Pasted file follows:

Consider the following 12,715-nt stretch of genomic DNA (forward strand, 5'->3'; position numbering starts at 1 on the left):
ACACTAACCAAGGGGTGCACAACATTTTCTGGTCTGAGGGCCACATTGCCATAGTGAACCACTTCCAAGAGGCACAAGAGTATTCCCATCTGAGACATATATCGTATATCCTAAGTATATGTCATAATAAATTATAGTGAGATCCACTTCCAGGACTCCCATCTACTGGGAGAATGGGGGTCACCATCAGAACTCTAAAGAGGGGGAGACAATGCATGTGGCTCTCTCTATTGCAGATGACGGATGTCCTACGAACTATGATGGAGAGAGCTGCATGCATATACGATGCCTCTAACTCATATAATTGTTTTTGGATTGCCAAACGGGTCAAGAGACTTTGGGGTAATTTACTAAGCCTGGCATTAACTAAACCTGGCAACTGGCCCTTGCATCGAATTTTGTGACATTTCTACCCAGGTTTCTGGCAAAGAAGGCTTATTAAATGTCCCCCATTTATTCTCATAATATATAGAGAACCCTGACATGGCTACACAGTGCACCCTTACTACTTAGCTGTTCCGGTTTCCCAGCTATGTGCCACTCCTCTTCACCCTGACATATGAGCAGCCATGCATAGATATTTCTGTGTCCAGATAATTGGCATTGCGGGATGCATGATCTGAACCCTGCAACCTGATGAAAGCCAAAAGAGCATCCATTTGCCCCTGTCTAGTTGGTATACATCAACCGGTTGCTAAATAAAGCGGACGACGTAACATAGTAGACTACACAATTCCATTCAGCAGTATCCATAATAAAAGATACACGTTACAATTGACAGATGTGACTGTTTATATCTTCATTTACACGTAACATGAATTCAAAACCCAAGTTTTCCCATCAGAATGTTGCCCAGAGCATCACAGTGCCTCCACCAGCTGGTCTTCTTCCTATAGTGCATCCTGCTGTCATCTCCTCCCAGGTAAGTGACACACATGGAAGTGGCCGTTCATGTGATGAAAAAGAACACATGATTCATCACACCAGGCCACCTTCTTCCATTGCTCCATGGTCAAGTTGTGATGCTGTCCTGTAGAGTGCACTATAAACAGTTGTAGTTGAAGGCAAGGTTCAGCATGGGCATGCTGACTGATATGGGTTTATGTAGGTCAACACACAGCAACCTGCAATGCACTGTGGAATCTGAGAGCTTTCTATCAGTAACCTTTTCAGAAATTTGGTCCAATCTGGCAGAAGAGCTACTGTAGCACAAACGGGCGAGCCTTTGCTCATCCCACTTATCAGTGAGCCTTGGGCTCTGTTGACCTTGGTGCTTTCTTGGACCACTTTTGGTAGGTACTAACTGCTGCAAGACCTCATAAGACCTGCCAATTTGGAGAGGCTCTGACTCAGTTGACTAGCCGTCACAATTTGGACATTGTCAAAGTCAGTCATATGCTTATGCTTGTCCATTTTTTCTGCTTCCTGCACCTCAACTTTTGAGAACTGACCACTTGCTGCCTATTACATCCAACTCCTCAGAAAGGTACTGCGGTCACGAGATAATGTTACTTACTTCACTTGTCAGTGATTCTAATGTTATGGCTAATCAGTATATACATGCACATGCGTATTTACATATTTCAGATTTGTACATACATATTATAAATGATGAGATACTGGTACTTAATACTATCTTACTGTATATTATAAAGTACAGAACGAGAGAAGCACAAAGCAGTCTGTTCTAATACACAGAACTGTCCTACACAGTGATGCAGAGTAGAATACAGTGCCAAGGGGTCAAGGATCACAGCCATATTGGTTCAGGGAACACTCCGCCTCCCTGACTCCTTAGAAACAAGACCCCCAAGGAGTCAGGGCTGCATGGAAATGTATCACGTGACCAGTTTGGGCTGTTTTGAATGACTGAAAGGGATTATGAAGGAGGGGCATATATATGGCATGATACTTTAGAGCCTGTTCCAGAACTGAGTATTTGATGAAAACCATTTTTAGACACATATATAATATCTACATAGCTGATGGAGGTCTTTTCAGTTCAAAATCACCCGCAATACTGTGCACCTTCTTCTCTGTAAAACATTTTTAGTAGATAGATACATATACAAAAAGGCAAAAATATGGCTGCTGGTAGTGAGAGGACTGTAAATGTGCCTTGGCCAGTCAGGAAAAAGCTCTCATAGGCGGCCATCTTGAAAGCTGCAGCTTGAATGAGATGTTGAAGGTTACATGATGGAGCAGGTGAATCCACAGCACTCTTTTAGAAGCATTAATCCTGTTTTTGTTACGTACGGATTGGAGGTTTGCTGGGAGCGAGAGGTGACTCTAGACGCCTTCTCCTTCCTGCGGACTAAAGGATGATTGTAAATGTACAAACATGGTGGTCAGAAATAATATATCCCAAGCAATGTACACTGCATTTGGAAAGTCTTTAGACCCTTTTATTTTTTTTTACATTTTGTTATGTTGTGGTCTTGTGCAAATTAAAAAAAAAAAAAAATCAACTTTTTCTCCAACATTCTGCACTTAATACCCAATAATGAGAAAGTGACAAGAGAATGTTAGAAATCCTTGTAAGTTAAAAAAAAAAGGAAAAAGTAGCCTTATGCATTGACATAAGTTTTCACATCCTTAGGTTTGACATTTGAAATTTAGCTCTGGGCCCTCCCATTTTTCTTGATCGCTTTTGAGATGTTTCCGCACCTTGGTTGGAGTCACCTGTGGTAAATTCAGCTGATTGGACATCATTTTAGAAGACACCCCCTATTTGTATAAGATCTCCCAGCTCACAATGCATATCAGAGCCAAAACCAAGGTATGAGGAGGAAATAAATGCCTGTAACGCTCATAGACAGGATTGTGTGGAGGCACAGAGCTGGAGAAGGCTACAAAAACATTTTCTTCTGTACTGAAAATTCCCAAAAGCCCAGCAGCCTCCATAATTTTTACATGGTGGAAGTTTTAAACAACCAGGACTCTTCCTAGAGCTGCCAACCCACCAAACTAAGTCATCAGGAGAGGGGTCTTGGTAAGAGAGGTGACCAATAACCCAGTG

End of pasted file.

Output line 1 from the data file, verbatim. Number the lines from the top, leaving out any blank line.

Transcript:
Consider the following 12,715-nt stretch of genomic DNA (forward strand, 5'->3'; position numbering starts at 1 on the left):